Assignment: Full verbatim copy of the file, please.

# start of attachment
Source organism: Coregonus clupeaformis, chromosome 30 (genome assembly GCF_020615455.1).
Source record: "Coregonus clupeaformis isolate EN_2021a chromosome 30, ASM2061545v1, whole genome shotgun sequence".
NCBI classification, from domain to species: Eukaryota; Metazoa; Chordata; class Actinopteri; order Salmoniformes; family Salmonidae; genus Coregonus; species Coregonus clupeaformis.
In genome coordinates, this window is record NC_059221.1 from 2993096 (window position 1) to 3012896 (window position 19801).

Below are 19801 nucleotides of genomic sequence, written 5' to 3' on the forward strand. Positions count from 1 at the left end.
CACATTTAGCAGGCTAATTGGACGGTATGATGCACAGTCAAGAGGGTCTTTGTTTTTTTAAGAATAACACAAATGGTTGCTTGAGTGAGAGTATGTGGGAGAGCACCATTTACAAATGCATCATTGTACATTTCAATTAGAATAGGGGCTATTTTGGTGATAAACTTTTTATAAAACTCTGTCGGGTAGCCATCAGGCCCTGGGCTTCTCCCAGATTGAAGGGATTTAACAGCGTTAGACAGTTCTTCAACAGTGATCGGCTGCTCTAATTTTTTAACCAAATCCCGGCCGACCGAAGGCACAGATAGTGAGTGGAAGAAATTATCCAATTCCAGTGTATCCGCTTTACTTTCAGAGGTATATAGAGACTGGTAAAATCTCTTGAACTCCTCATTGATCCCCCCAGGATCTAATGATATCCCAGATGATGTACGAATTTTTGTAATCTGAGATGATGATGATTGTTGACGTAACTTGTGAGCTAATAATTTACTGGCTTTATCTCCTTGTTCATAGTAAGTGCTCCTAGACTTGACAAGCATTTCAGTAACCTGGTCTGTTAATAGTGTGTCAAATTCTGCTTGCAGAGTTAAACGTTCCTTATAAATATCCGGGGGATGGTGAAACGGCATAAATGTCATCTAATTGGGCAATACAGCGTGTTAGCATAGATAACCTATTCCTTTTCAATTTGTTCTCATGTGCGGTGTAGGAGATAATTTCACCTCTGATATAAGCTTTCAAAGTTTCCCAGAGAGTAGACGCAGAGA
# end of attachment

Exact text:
Source organism: Coregonus clupeaformis, chromosome 30 (genome assembly GCF_020615455.1).
Source record: "Coregonus clupeaformis isolate EN_2021a chromosome 30, ASM2061545v1, whole genome shotgun sequence".
NCBI classification, from domain to species: Eukaryota; Metazoa; Chordata; class Actinopteri; order Salmoniformes; family Salmonidae; genus Coregonus; species Coregonus clupeaformis.
In genome coordinates, this window is record NC_059221.1 from 2993096 (window position 1) to 3012896 (window position 19801).

Below are 19801 nucleotides of genomic sequence, written 5' to 3' on the forward strand. Positions count from 1 at the left end.
CACATTTAGCAGGCTAATTGGACGGTATGATGCACAGTCAAGAGGGTCTTTGTTTTTTTAAGAATAACACAAATGGTTGCTTGAGTGAGAGTATGTGGGAGAGCACCATTTACAAATGCATCATTGTACATTTCAATTAGAATAGGGGCTATTTTGGTGATAAACTTTTTATAAAACTCTGTCGGGTAGCCATCAGGCCCTGGGCTTCTCCCAGATTGAAGGGATTTAACAGCGTTAGACAGTTCTTCAACAGTGATCGGCTGCTCTAATTTTTTAACCAAATCCCGGCCGACCGAAGGCACAGATAGTGAGTGGAAGAAATTATCCAATTCCAGTGTATCCGCTTTACTTTCAGAGGTATATAGAGACTGGTAAAATCTCTTGAACTCCTCATTGATCCCCCCAGGATCTAATGATATCCCAGATGATGTACGAATTTTTGTAATCTGAGATGATGATGATTGTTGACGTAACTTGTGAGCTAATAATTTACTGGCTTTATCTCCTTGTTCATAGTAAGTGCTCCTAGACTTGACAAGCATTTCAGTAACCTGGTCTGTTAATAGTGTGTCAAATTCTGCTTGCAGAGTTAAACGTTCCTTATAAATATCCGGGGGATGGTGAAACGGCATAAATGTCATCTAATTGGGCAATACAGCGTGTTAGCATAGATAACCTATTCCTTTTCAATTTGTTCTCATGTGCGGTGTAGGAGATAATTTCACCTCTGATATAAGCTTTCAAAGTTTCCCAGAGAGTAGACGCAGAGA